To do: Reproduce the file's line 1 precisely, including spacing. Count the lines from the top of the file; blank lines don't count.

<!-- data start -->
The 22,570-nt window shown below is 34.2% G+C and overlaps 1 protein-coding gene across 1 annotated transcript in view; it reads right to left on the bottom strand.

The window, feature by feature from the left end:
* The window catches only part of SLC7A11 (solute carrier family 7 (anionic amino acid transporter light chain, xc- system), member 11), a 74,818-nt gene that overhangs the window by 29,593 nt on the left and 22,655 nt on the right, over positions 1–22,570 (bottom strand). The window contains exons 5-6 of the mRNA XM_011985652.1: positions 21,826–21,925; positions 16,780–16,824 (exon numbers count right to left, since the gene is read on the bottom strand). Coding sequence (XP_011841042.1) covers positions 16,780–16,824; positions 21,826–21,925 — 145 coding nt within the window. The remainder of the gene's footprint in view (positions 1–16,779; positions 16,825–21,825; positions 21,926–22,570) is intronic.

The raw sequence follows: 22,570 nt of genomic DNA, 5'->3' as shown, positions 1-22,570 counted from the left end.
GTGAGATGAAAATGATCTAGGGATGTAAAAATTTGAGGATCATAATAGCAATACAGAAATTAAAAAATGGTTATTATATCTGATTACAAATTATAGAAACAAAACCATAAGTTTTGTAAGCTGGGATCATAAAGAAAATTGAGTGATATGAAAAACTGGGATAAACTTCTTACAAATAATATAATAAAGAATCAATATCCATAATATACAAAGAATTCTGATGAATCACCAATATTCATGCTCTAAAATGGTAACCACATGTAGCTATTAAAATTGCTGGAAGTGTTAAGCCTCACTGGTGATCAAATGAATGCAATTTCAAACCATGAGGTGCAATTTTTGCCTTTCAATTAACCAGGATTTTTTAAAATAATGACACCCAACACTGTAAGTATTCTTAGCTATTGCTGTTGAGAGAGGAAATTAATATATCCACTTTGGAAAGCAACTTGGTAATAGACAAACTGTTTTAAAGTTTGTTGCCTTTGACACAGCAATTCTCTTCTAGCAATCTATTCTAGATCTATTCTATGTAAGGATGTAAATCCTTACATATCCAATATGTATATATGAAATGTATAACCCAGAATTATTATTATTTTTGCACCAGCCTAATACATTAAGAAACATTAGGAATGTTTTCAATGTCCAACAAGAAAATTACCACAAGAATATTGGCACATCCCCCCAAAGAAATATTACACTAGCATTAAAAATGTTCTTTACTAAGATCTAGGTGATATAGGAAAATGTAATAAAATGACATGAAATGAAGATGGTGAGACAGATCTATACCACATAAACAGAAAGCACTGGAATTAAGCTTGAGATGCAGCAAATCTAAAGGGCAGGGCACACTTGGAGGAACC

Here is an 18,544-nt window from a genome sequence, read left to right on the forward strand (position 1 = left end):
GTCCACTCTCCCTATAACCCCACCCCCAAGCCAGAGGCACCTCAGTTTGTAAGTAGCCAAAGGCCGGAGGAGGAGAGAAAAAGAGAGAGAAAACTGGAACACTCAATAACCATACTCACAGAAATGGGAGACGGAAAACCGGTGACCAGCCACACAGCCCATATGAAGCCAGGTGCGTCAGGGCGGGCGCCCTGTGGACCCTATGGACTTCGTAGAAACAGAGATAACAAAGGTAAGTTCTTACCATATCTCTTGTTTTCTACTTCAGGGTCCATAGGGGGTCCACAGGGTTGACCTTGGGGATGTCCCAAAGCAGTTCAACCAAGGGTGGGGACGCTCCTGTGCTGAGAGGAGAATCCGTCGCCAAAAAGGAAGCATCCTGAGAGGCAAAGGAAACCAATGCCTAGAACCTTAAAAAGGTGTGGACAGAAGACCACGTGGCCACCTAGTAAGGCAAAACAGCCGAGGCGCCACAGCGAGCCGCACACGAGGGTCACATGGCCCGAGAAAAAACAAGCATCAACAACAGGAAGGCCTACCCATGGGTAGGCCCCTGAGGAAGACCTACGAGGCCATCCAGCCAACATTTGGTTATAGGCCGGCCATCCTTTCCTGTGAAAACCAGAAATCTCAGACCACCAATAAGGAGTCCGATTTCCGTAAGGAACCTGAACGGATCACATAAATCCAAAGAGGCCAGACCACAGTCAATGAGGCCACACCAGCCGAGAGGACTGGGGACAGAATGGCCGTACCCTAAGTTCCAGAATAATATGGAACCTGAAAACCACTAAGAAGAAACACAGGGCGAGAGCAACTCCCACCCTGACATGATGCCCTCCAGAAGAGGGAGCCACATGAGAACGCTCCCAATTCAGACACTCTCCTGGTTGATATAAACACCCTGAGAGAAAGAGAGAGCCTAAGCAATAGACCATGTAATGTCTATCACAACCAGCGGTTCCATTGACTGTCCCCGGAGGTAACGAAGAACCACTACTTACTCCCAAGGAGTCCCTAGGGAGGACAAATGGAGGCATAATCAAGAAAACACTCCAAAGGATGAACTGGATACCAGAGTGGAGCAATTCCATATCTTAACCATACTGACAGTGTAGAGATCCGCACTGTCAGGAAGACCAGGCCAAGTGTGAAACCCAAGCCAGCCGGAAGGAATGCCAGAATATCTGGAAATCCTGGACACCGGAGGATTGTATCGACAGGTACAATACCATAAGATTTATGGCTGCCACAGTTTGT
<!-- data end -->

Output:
The 22,570-nt window shown below is 34.2% G+C and overlaps 1 protein-coding gene across 1 annotated transcript in view; it reads right to left on the bottom strand.